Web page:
Sunday, February 1, 2009
My old friend Gerry McCusker is one of the most switched on PR guys I know. His PR Disasters blog is a must read for anyone interested in just how badly PR can be handled. He recently shared this passionate rant on his blog:
“I can’t keep it in any longer! Speaking at a conference, I was asked a question from the floor that near left me speechless.”
So what was it that got Gerry so riled?
“In a room full of PR professionals, someone basically challenged the validity of my assertion that Social Media is becoming increasingly influential in issues and crisis management campaigns.
The person asked is a blog different from a website and why would anyone in business or an organisation bother with one?”
Oh to have been a fly on the wall then that question was asked.
As Gerry himself said, “How can modern communications practitioners not know the whats, whys and hows of the blogosphere?”
Sadly I don’t think Gerry is alone in his frustrations. Many of the marketing people I come into contact with at events and conferences seem to operate like it’s still the nineties.
I wonder if it’s because they feel the need to control everything? Brand guidelines and the use of trademark and copyright marks are omnipresent in today’s marketing world.
Yet what use are these brand protection devices when people everywhere are free to not only do what they want with your brand, but also publish and share their opinion for all the world to see?
I can’t remember how many ‘brand onions’ and other brand communication devices I’ve been witness to during the course of my career. The thing is with an ‘onion’ the brand is always at the centre. I just don’t think consumers think this way.
Author of The Brand Gap, Marty Neumeier, defines a brand as a person’s gut reaction about a product, service or company. Which in essence means brands mean different things to different people.
Nowhere is this contemporary approach to brand thinking more important than in the area of social media. The old methods of broadcasting messages and pushing information are no longer valid here.
Marketers entering into social media need to completely rethink their approach. They need to let go of their compulsion to push and control information and let people discover and share information for themselves.
Neil Perkin, from IPC Media in the UK, had this to say about modern marketing on his blog, Only Dead Fish; “The principles on which the networked world are based are counterintuitive to those that govern the world of industrial era mass-marketing.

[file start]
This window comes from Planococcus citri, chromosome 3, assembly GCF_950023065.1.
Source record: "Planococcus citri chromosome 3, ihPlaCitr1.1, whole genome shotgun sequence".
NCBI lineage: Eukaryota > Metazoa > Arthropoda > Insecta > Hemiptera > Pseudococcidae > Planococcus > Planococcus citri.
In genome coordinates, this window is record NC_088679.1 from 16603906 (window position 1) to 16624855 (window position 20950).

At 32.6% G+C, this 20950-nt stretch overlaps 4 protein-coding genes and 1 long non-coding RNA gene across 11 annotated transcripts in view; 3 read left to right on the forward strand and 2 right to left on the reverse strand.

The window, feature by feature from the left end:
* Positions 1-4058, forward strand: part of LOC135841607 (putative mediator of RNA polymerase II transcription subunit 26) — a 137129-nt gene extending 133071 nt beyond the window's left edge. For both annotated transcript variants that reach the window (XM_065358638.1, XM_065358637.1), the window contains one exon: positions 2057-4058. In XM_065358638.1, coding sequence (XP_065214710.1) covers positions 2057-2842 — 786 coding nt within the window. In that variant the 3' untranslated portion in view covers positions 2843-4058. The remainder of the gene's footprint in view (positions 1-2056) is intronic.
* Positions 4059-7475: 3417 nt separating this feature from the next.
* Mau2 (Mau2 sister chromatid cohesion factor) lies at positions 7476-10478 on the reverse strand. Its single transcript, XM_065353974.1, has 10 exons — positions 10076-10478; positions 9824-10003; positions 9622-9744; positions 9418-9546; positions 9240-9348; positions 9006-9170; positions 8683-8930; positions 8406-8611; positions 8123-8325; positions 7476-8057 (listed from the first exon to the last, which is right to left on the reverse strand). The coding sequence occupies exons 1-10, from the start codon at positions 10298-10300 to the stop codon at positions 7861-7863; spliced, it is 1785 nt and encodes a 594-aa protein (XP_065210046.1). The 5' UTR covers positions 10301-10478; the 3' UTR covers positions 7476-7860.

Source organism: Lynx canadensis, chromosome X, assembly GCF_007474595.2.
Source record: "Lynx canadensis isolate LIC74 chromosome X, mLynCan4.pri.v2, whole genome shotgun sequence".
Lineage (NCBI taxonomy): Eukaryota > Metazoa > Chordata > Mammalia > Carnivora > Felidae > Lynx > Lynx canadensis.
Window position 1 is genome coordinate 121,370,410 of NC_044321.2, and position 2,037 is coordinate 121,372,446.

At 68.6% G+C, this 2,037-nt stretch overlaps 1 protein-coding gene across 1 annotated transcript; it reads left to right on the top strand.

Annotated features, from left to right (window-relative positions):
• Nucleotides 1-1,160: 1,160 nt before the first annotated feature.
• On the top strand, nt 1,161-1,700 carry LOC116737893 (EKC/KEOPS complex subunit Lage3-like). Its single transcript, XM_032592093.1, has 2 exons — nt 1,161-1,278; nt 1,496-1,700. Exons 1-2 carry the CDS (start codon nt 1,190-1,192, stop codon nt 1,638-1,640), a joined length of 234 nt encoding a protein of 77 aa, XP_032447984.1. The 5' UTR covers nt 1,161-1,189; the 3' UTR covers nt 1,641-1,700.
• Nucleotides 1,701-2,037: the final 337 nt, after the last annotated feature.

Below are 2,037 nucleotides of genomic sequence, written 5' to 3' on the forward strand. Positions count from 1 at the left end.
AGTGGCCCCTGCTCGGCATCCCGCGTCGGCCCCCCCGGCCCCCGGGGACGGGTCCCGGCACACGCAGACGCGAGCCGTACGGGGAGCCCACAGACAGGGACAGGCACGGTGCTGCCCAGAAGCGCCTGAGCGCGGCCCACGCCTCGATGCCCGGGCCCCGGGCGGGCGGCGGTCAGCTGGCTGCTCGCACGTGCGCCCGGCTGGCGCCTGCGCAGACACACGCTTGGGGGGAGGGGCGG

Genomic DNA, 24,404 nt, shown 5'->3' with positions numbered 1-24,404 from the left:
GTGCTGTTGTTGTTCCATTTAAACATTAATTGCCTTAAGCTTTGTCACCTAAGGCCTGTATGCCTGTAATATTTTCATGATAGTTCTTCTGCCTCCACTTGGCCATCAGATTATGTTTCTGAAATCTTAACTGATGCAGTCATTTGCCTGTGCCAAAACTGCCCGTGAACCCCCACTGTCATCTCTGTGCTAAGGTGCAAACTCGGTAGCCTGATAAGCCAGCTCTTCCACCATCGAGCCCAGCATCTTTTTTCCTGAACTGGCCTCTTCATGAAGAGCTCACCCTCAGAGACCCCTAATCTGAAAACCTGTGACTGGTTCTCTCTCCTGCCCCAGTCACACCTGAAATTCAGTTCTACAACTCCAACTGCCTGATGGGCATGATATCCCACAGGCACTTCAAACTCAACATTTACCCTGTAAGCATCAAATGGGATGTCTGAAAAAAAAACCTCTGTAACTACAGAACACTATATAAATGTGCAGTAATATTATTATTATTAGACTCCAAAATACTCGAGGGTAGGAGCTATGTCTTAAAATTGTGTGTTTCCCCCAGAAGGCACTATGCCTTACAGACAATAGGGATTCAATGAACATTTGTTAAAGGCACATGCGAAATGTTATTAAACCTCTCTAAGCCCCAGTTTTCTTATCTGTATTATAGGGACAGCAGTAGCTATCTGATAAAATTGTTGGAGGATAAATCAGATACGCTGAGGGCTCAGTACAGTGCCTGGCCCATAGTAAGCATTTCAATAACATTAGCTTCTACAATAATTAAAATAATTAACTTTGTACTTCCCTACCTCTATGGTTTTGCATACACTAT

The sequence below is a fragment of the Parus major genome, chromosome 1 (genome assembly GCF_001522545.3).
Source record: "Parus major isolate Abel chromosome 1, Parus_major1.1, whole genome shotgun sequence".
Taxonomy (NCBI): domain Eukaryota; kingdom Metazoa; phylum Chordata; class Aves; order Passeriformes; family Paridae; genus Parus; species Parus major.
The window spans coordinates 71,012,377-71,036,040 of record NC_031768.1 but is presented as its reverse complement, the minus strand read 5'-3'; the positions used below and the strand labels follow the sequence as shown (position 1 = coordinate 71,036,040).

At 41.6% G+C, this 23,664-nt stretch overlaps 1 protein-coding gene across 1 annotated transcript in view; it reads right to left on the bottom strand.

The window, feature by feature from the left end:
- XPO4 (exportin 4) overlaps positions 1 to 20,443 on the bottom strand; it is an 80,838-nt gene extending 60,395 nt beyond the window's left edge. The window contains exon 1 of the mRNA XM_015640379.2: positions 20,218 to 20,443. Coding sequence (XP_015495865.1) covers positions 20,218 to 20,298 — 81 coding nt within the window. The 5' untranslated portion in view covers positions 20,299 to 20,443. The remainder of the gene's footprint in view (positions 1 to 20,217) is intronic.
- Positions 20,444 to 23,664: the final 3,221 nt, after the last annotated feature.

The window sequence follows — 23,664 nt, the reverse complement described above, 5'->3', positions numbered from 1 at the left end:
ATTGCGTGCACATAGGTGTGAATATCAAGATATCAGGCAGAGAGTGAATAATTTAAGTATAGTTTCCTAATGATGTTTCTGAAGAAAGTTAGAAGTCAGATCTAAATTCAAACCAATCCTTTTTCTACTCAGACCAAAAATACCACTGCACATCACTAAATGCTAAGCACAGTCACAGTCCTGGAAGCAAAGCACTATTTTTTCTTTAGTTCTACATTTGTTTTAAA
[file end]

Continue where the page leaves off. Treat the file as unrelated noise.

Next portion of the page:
That means the opposite to what we're used to. Reinventing what we know. Which isn't easy.
And if the two worlds are co-existing right now, it doesn't mean that you can fit old established practices to a new environment based on fundamentally different logic and expect them to work.”
Marketing Strategist Hugh Macleod has a lot to say about new marketing on his widely read blog, Gaping Void. He offers the following advice;
“When you’re planning how to embrace the brave new world of Web 2.0, the first question you ask yourself should not be "What tools do I use?"
Blogs, RSS, YouTube, Twitter, Facebook- it doesn't matter. The first question you should really ask yourself is how do I want to change the way I talk to people?"
In Hugh Macleod’s eyes, if you talked to people the way that advertising generally spoke to people, you’d probably get a slap in the face. Harsh but probably quite fair, me thinks.
Hugh tipped me off to a recent paper by Mark Earls and Alex Bentley, which offers this piece of advice:
“Stop thinking about marketing as something you do to people and start thinking about what you can do to help the natural pull mechanism work better.”
Which segues, I think, nicely back to the start of my column, and that person who asked Gerry McCusker about why an organisation would need a blog.
Because it helps humanise a faceless enterprise. Which gives people something to talk about. And whether or not it is an important part of the marketer’s arsenal, it is part of social media - and so should every marketer be.
STOP BY AND VISIT